Dealing with self-doubt

On a walk home the other day, I ended up feeling the first signs of what I thought might be imposter syndrome. I chat about what it felt like, and how I moved into and through it.

Today I’m going to talk a little bit about imposter syndrome. A few weeks ago, I was walking home and I started to feel a little bit of anxiety and a lot of self-doubt. And I thought that I was experiencing imposter syndrome. It’s possible that’s what it was. Although as I sit here, I’m not totally sure. But I can say, it was the closest to imposter syndrome that I’ve ever experienced, I think.

Prior to this, for the most part when I’ve been working on things, it’s been really clear if I’ve been good at these things, or bad at these things. Most things have been easy for me to put on a scale. I’m either very good at something, and usually that comes from training, and working at it, and practice, and maybe a little talent, and interest, and feeling as though I have resources in order to continue to get better. I feel like I’m in my domain, I feel like I’m good at this, I know what I am doing. If I’m in that space, and I don’t know a little something I’ll look it up, and I’ll integrate it into my work. This is good. So, this has often been the case for me when I’ve been working as a designer, and oftentimes as an artist. When I’m making art, even if there are times when I don’t totally feel confident about what I am doing, I still feel as though I’m in my domain. 

The teaching was kind of the same. When I first started teaching, I was kind of bad at it. The first few classes I taught I didn’t feel confident. I didn’t really know what I was doing, but it was clear why. I didn’t have a lot of experience, I didn’t have a lot of training. I just kind of jumped in, and started, and then learned as I went along the way. And that was okay. I was’t good at it, but I thought I could be good at it. And that was exciting because it had been a little while since I had stepped into a space where I wasn’t good at something. But it gave me the opportunity to strive to get better which was really exciting.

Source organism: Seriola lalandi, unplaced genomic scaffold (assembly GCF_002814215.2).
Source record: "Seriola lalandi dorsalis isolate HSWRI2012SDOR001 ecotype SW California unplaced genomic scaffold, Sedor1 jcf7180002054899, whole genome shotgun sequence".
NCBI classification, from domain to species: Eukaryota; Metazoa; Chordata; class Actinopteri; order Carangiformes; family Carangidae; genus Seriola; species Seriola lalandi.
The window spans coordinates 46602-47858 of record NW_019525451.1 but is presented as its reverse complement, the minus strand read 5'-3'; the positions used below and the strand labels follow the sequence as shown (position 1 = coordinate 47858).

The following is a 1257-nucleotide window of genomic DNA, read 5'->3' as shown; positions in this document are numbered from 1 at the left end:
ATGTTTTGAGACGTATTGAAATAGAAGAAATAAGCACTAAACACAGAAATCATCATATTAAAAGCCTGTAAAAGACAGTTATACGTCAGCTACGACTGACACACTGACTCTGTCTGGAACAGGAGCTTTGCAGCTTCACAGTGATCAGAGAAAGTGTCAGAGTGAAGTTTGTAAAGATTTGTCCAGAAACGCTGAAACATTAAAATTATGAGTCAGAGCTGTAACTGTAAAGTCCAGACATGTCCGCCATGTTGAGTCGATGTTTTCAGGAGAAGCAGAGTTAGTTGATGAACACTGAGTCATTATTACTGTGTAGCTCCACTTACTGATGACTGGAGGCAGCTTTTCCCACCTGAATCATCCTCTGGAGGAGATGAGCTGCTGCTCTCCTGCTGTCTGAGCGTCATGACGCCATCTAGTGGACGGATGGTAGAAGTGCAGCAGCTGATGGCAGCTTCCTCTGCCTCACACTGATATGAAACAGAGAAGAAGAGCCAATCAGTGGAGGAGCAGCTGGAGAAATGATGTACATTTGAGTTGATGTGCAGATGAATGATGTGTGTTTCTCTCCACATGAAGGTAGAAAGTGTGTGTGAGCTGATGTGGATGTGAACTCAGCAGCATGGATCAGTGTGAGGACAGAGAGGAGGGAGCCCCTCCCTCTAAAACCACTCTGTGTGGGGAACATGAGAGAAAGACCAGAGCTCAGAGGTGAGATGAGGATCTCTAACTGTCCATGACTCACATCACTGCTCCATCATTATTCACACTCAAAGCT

Now that I am gong into a slightly new territory, I think the imposter syndrome comes up because it becomes unclear what I am good at, and unclear what I am bad at. And so, there a big question mark for me. 

Taking a look at imposter syndrome online, it seems like a key part of it is this fear of being exposed as a fraud. I think the reason I might not have gone into the imposter syndrome is that I just admitted that I was feeling it as soon as I felt like it was coming up. I think if I hadn’t admitted it, then I would be afraid of being exposed.

Even doing something like making this recording, I kind of break through a fear of being exposed because I’m just telling you. If you are listening to this, you know. There’s no hiding. If you bump into me in the co-working space where I’m working, and you want to talk about imposter syndrome, I’ll talk about it. But, it’s something that I’m going to be watching and I’m curious if I really did experience what people describe as imposter syndrome.